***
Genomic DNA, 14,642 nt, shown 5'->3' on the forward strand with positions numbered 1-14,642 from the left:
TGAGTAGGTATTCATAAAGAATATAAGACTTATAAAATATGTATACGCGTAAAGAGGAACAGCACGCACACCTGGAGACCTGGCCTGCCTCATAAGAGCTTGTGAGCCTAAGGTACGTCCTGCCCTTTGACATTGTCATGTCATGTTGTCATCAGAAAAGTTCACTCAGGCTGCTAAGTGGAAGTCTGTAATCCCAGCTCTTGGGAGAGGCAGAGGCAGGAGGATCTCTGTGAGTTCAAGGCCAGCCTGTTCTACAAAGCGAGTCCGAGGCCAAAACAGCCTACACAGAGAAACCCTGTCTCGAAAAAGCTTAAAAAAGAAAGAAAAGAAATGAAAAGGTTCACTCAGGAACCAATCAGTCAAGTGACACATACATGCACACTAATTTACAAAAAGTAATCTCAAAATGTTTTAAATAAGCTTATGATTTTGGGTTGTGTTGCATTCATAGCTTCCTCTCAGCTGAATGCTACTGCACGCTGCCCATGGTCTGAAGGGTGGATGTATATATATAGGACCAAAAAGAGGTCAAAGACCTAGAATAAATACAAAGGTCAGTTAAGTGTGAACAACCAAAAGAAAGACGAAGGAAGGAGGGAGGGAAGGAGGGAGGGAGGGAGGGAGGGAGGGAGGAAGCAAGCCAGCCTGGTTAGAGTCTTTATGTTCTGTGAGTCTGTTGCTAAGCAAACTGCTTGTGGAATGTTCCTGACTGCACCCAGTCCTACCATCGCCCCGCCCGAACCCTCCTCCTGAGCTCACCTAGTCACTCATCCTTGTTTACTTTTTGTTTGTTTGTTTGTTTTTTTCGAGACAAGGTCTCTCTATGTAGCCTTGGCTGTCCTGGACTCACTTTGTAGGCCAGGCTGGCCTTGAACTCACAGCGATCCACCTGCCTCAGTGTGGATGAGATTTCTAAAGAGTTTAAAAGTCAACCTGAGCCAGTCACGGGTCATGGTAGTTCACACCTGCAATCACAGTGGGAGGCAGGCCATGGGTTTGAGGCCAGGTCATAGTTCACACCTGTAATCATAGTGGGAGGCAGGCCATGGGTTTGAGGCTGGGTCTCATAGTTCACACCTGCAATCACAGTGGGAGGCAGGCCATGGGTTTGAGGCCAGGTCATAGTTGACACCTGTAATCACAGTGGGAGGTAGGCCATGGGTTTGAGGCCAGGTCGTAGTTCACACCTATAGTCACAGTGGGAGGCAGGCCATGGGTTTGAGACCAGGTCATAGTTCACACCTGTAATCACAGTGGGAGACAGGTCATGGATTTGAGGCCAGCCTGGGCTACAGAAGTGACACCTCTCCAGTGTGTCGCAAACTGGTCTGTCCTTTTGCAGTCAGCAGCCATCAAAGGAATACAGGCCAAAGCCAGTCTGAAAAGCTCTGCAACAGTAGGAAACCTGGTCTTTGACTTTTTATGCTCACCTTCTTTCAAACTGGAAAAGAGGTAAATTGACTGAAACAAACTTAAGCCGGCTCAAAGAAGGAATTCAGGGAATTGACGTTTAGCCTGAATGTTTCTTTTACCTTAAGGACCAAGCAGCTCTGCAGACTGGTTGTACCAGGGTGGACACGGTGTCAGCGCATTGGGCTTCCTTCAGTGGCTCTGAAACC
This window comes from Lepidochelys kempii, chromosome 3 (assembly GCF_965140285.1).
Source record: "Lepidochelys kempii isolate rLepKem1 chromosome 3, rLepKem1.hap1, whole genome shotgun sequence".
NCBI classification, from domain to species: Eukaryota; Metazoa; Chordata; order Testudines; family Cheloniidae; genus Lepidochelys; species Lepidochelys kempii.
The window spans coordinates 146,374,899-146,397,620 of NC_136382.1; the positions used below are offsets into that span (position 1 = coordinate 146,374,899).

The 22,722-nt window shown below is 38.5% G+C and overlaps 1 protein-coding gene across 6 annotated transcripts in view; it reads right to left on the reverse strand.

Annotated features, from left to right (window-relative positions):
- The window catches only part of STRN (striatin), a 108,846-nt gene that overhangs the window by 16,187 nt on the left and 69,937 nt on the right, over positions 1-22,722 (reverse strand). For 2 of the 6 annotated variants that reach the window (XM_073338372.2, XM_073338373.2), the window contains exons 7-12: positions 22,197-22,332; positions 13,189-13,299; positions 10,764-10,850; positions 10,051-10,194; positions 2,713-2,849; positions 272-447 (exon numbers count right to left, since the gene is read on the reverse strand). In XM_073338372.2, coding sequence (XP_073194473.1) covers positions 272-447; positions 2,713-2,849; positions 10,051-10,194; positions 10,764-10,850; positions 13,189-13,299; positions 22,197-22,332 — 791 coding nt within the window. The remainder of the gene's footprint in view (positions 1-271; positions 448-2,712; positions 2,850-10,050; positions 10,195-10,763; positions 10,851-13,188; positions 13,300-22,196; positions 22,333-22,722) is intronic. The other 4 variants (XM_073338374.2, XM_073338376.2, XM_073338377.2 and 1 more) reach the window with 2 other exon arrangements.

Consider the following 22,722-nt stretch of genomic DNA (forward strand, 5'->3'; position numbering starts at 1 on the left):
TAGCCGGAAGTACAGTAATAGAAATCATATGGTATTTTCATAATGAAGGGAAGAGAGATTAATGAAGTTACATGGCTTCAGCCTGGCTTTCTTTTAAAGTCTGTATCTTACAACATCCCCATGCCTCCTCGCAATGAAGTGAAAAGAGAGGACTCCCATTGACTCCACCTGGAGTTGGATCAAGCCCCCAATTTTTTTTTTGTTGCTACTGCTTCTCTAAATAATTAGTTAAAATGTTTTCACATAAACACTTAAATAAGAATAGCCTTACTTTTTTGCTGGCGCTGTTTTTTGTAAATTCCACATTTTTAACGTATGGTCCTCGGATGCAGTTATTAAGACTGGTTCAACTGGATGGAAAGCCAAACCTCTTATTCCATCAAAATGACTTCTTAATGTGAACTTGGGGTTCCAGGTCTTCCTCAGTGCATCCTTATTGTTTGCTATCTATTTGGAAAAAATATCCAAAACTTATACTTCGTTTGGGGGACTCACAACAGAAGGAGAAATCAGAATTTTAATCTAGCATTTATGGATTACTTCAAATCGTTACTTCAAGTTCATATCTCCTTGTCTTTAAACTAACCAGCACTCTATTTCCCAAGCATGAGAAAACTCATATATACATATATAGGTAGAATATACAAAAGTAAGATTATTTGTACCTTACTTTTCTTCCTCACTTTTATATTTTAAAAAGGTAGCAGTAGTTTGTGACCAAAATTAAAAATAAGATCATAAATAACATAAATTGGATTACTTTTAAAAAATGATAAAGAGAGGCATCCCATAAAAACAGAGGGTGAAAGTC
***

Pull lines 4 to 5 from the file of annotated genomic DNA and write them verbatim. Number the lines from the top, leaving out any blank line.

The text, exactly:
Source record: "Lepidochelys kempii isolate rLepKem1 chromosome 3, rLepKem1.hap1, whole genome shotgun sequence".
NCBI classification, from domain to species: Eukaryota; Metazoa; Chordata; order Testudines; family Cheloniidae; genus Lepidochelys; species Lepidochelys kempii.